(This is an excerpt from a book I am currently writing entitled Fundamentals of Distribution Management in the Philippine Setting.)  
A study on the basic tenets of distribution management is better anchored on a comprehensive appreciation of distribution as a function of the marketing strategy.  A quick review on the concepts of marketing mix, the market and customer segmentation is therefore important as a segue to the discussion of the fundamentals of distribution management. 
Placement in the Marketing Mix
In the light of sound marketing framework, a firm needs to formulate, implement and evaluate a plan that focuses on the elements of the marketing mix that marketing practitioners must find creative ways to control in order to best satisfy target consumer segments. We define consumers here as those who will finally consume or use the product or service.
There are the classical four Ps, or elements of the marketing mix to be managed by the marketing organization, namely:

  1. ProductA product is not always necessarily tangible like an anti-dandruff shampoo.  A product could be intangible like an idea, music or information.  Your cellphone load or credit is an intangible product.  It could also be a service (e.g. spa, hotels, resorts), or any combination of the three;
  2. Price: This refers to the value of a good or service for both the seller and the buyer, which can involve both tangible and intangible factors, such as list price, discounts, financing, and likely response of customers and competitors;
  3. Promotion: This is any communication used by a seller to inform, persuade, and/or remind buyers and potential buyers about the seller’s goods, services, image, ideas, and the impact it has to society, to influence buyers to make purchasing decisions.  Promotions are effective tools to increase demand and differentiate a product or service;
  4. Placement or distribution: This refers to the process that ensures the availability, accessibility, and visibility of products to ultimate consumers or business users in the target channels or customers where they prefer to buy.  Distribution decisions include market coverage, channel member selection, channel coordination and conflict management, logistics, and service levels.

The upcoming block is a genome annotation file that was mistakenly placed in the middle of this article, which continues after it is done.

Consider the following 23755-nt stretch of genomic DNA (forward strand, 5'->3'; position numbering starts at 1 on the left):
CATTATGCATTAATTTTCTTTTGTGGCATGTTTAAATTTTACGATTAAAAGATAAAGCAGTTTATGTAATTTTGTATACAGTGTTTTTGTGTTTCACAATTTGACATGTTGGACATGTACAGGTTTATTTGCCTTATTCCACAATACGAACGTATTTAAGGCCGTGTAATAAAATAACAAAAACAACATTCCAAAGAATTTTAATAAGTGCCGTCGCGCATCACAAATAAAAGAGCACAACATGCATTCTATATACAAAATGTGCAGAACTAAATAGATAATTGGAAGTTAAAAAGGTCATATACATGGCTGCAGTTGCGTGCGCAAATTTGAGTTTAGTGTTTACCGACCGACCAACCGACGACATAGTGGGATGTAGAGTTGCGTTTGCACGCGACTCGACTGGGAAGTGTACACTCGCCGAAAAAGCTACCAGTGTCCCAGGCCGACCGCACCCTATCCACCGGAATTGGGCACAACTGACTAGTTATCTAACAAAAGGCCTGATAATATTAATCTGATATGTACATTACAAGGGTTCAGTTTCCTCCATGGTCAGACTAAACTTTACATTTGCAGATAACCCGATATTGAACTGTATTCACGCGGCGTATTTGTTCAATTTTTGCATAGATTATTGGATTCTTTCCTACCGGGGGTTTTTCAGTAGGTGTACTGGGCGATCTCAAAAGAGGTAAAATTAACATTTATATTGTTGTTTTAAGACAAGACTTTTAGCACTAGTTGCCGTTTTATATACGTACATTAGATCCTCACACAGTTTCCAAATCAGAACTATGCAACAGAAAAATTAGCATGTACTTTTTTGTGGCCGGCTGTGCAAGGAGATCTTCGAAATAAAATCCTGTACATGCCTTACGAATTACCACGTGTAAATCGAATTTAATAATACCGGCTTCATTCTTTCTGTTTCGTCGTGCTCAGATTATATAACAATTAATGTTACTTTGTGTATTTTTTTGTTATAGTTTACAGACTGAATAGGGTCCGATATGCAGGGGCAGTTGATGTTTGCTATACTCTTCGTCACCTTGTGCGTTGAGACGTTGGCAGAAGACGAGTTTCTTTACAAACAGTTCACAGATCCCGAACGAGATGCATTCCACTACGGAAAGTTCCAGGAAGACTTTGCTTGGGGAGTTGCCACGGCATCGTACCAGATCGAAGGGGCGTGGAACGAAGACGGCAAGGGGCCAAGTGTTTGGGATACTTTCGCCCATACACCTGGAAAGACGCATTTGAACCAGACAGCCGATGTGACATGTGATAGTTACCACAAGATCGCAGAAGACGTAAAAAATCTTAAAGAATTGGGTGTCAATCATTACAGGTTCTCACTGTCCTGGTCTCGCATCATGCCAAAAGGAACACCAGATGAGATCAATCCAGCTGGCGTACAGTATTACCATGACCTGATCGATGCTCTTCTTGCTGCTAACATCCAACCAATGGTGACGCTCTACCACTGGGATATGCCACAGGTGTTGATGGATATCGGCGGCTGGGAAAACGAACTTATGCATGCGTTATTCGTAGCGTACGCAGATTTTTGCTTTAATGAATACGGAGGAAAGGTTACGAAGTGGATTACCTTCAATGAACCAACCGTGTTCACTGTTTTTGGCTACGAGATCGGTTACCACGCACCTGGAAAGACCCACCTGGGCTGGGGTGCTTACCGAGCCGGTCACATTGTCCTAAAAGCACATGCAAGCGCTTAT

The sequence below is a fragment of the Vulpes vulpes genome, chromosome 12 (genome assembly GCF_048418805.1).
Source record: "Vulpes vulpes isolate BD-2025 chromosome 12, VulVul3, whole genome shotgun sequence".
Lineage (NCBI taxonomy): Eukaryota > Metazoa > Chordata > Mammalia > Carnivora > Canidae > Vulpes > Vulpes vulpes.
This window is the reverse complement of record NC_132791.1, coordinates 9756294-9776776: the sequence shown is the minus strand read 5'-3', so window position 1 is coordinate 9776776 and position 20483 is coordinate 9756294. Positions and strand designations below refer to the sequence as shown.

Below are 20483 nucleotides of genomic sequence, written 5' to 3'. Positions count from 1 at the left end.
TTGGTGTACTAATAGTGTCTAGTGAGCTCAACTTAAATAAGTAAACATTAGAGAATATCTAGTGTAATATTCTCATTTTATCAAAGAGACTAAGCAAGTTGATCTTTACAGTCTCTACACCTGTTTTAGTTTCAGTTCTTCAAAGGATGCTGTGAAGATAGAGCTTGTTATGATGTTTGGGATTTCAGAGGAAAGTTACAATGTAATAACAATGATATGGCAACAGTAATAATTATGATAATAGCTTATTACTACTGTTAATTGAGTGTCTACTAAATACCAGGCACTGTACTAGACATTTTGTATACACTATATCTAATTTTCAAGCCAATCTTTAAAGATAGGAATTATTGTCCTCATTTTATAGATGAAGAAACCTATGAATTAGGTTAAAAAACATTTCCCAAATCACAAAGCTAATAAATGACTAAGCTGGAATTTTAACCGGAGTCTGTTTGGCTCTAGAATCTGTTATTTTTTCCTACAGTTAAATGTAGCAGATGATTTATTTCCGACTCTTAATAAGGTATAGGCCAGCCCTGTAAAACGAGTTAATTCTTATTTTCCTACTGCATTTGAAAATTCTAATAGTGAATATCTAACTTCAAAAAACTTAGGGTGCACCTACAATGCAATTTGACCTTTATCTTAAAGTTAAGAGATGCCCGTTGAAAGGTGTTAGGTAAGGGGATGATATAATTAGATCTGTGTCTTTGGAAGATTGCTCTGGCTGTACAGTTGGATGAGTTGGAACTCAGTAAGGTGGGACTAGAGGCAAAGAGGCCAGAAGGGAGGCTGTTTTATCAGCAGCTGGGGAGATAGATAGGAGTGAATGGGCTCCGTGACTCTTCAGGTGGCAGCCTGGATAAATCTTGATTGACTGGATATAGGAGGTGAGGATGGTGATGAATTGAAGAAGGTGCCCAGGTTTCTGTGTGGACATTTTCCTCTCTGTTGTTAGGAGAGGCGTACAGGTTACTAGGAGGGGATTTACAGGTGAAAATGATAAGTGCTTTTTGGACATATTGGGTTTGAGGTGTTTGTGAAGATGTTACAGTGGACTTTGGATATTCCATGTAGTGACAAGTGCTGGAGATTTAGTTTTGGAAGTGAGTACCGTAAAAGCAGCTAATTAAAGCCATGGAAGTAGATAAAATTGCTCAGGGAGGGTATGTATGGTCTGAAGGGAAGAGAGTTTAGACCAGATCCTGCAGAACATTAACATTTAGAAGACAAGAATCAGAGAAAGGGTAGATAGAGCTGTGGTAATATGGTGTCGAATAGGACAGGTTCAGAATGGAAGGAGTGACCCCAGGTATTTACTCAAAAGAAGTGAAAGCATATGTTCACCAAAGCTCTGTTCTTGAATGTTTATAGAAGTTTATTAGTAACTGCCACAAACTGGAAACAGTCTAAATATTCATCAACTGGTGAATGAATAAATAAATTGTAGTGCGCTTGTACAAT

In addition to the abovementioned four Ps, four other elements are suggested by various authors to form a more comprehensive mix of marketing strategy:

  1. Packaging:a product’s physical container, label, and inserts;
  2. People: fittingly enabled to drive marketing strategies through excellent execution;
  3. Public:the company’s corporate social responsibility (CSR) practices affecting the community where the firm operates;
  4. Profit: the primary goal of a business.

In this new era, distribution is not just about moving the products from the point of producers to the point of consumers.  It involves such functions as gathering and sharing of relevant information that can be used to identify key opportunities for growth and competitiveness in the market.  Most progressive companies utilize their distribution forces to obtain market intelligence that are vital in assessing their competitive position.
There are basically two types of distribution: Commercial Distribution or commonly known as sales distribution (the book will delve only on this type of distribution); and Physical Distribution - also known as logistics.  It involves such diverse functions as customer service, shipping, warehousing, inventory control, private trucking-fleet operations, packaging, receiving, materials handling, and plant, warehouse, store location planning, and the integration of information.  Its intent is to efficiently deliver raw materials, parts, partially and completely finished products to the right place and time in proper condition. Physical distribution planning should be aligned to an overall channel strategy. 
Distribution Management as a Marketing Function
The fundamental idea is that as a marketing function, you now manage your distribution while considering all of the marketing “Ps”. It is not just selling your product, but it is selling your product while ensuring sufficient stocks in channels, carefully considering your promotions in those channels and their varying requirements. It is ensuring that your supply chain is efficient enough that your costs to distribute are low enough and your product can be sold at the right price, thus supporting your marketing strategy and maximizing profit. Even before considering commercial or physical distribution, you would have to start at the product itself, reviewing its specifications and making sure that it sufficiently tackles a consumer’s needs. In considering distribution management as a marketing function, we step away from “supply-side thinking” and start with a view of the whole picture, the consumer now in the center.
Emilio “Bong” Macasaet III is Partner and Chief Distribution Strategist of Mansmith and Fielders, Inc. (www.mansmith.net).  For inquiries, email info@mansmith.net or text 0918-81-168-88.